# STV for party candidate lists?

Norman Petry npetry at sk.sympatico.ca
Tue Jul 28 08:47:06 PDT 1998

```Herman,

I've been lurking on this list for some time and thought now would be a
good time to jump in...

For what it's worth, I think your proposal sounds reasonable, although not
ideal.  At least a couple of good things can be claimed for the system you
propose:

1) The counting of ballots is relatively straightforward, and only needs to
be done once.  As you noted, the final ranking is independent of the number
of candidates elected, unlike conventional STV where the ranking is
quota-dependent.

2) No matter how many candidates are elected to parliament, the largest
possible number of party members will have at least ONE member that they
voted for in your internal elections.  In general, the most popular party
members will be elected first.

The problem with this method is that unlike STV, your method (STV with an
"infinite" quota, so all transfers occur through elimination) does not
provide intra-party proportional representation.  In other words, different
factions that might exist within your party will not necessarily be fairly
represented within your party's "fractie" (what we call a "caucus" in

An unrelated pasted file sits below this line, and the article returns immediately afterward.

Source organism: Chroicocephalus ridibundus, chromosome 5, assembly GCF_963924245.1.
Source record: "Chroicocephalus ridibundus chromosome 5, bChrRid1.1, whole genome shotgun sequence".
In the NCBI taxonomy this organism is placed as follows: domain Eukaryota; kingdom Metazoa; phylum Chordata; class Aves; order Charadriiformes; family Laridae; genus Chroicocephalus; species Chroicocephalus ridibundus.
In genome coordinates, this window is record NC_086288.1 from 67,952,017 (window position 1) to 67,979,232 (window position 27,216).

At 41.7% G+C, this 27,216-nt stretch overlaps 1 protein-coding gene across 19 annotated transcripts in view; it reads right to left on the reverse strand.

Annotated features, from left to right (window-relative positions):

(Canadian) English).

Consider the following example:

36 voters, 2 factions: A (24 voters), and B (12 voters).  Each faction
nominates 4 candidates (A1..A4, B1..B4).  Assume A1>A2>A3>A4, B1>B2>B3>B4,
in general.

Rank	Candidate	Stages (vote totals only)
1	A1		17	17	19	19	19	24	24	36
4	A2		4	5	5	5	5	0
7	A3		2	2	0
8	A4		1	0
2	B1		3	3	3	4	6	6	12	0
3	B2		3	3	3	4	6	6	0
5	B3		3	3	3	4	0
6	B4		3	3	3	0

The table below shows the final rank order, with the number of seats in
caucus each faction will receive if <rank> candidates win.

Rank	Candidate	Seats-A		Seats-B
1	A1		1		0
2	B1		1		1
3	B2		1		2
4	A2		2		2
5	B3		2		3
6	B4		2		4
7	A3		3		4
8	A4		4		4

As you can see, this ranking method can produce very unproportional results
(where 3 or 6 candidates are elected, Faction B will get twice as many reps
as Faction A, even though A has twice as many supporters!)  Faction B has
been able to consistently outperform Faction A by having its supporters
divide their votes equally among all the candidates, thereby leading to the